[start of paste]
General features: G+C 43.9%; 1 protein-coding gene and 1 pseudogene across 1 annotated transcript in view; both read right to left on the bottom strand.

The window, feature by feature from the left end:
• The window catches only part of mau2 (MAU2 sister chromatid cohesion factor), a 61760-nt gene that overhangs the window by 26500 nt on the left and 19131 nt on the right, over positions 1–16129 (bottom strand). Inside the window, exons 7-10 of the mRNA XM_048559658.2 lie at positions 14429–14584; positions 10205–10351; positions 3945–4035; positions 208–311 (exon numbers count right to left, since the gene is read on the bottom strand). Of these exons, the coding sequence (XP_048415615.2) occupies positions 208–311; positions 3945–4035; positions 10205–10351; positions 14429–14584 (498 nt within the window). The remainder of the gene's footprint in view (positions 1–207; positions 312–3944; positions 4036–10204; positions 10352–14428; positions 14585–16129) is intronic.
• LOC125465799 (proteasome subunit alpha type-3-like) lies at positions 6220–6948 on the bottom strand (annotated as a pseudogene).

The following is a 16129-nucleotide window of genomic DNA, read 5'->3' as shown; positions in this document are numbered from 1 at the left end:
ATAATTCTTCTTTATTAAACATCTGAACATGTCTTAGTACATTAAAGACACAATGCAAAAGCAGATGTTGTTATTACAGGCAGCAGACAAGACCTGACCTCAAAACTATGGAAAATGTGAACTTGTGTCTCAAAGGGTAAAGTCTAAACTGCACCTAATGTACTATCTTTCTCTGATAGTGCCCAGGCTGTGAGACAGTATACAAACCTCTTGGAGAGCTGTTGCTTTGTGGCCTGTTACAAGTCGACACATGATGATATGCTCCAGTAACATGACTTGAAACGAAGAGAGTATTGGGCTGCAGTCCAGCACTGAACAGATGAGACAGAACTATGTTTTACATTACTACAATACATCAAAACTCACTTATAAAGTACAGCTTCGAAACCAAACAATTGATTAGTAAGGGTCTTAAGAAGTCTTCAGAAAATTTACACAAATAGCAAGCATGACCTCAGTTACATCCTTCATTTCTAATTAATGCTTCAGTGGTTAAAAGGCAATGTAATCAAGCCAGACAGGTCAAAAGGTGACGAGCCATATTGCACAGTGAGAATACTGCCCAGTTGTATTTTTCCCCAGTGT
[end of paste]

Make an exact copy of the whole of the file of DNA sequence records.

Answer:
General features: G+C 43.9%; 1 protein-coding gene and 1 pseudogene across 1 annotated transcript in view; both read right to left on the bottom strand.

The window, feature by feature from the left end:
• The window catches only part of mau2 (MAU2 sister chromatid cohesion factor), a 61760-nt gene that overhangs the window by 26500 nt on the left and 19131 nt on the right, over positions 1–16129 (bottom strand). Inside the window, exons 7-10 of the mRNA XM_048559658.2 lie at positions 14429–14584; positions 10205–10351; positions 3945–4035; positions 208–311 (exon numbers count right to left, since the gene is read on the bottom strand). Of these exons, the coding sequence (XP_048415615.2) occupies positions 208–311; positions 3945–4035; positions 10205–10351; positions 14429–14584 (498 nt within the window). The remainder of the gene's footprint in view (positions 1–207; positions 312–3944; positions 4036–10204; positions 10352–14428; positions 14585–16129) is intronic.
• LOC125465799 (proteasome subunit alpha type-3-like) lies at positions 6220–6948 on the bottom strand (annotated as a pseudogene).

The following is a 16129-nucleotide window of genomic DNA, read 5'->3' as shown; positions in this document are numbered from 1 at the left end:
ATAATTCTTCTTTATTAAACATCTGAACATGTCTTAGTACATTAAAGACACAATGCAAAAGCAGATGTTGTTATTACAGGCAGCAGACAAGACCTGACCTCAAAACTATGGAAAATGTGAACTTGTGTCTCAAAGGGTAAAGTCTAAACTGCACCTAATGTACTATCTTTCTCTGATAGTGCCCAGGCTGTGAGACAGTATACAAACCTCTTGGAGAGCTGTTGCTTTGTGGCCTGTTACAAGTCGACACATGATGATATGCTCCAGTAACATGACTTGAAACGAAGAGAGTATTGGGCTGCAGTCCAGCACTGAACAGATGAGACAGAACTATGTTTTACATTACTACAATACATCAAAACTCACTTATAAAGTACAGCTTCGAAACCAAACAATTGATTAGTAAGGGTCTTAAGAAGTCTTCAGAAAATTTACACAAATAGCAAGCATGACCTCAGTTACATCCTTCATTTCTAATTAATGCTTCAGTGGTTAAAAGGCAATGTAATCAAGCCAGACAGGTCAAAAGGTGACGAGCCATATTGCACAGTGAGAATACTGCCCAGTTGTATTTTTCCCCAGTGT